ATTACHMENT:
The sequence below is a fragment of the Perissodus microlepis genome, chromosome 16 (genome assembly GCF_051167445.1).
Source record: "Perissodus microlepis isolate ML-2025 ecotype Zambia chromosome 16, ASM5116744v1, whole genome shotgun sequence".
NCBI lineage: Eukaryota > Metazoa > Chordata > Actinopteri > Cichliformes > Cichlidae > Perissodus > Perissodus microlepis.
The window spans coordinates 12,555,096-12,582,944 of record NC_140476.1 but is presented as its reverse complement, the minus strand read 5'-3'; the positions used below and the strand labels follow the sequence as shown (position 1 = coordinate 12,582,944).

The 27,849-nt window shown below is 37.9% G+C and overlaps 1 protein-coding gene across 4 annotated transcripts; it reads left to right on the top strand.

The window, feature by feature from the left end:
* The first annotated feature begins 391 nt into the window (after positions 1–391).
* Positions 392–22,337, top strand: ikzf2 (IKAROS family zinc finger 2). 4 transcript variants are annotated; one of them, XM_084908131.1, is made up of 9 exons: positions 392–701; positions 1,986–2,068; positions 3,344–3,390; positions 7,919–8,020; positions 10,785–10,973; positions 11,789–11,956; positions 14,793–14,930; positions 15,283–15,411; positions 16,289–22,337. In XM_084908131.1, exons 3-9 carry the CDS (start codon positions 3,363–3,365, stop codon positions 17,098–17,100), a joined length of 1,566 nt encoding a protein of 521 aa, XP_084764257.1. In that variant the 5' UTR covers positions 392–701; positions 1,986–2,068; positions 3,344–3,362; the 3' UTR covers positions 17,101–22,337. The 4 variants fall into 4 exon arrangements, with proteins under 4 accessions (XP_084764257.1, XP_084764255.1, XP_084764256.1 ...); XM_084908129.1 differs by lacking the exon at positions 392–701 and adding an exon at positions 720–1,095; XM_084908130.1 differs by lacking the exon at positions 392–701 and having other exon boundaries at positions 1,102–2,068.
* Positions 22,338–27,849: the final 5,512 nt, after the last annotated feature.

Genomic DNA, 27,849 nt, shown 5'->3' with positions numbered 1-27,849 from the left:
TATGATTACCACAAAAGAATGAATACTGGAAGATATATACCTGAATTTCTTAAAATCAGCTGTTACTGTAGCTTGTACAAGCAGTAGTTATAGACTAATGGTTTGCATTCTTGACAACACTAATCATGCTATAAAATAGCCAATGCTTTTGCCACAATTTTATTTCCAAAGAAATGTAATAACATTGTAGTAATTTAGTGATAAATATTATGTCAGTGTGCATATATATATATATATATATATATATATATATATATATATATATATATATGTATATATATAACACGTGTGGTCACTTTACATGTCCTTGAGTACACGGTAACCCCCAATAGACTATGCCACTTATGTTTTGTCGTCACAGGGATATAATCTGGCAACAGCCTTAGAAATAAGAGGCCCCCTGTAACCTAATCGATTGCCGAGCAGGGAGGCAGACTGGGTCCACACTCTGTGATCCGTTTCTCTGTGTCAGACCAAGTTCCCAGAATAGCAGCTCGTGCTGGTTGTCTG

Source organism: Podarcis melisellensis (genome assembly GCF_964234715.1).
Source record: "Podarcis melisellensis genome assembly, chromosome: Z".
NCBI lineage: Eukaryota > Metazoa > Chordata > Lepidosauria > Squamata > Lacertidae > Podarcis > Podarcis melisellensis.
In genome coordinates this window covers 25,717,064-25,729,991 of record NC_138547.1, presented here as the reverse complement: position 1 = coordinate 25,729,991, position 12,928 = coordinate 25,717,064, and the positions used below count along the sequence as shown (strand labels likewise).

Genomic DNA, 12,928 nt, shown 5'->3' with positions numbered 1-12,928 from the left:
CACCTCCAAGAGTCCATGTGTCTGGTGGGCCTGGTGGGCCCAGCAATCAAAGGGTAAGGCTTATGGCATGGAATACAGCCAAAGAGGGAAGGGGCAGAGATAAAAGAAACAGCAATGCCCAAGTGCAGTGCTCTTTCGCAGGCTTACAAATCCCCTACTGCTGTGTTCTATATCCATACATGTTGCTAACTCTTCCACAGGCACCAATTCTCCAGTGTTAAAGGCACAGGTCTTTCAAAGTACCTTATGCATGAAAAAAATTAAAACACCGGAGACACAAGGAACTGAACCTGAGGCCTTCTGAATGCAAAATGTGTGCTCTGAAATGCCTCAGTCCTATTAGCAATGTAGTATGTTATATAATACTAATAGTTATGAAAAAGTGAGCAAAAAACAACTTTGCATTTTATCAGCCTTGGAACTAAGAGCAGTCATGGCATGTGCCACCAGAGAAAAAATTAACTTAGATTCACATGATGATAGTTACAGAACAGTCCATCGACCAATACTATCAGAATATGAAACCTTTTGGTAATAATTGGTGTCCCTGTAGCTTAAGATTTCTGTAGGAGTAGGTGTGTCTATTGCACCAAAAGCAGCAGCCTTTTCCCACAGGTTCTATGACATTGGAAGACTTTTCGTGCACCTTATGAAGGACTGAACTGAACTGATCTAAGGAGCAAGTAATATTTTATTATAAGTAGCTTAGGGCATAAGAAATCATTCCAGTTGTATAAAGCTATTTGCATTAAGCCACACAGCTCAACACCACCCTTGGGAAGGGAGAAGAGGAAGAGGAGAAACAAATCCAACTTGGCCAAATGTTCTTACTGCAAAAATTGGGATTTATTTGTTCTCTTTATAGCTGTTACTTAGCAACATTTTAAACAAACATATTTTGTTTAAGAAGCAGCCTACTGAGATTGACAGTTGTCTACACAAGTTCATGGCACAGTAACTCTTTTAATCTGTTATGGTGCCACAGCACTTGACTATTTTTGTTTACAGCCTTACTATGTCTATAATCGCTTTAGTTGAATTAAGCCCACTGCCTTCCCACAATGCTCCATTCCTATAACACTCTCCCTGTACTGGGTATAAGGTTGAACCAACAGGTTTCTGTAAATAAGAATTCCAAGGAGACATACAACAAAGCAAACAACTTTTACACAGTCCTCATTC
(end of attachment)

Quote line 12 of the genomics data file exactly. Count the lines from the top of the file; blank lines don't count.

Source organism: Podarcis melisellensis (genome assembly GCF_964234715.1).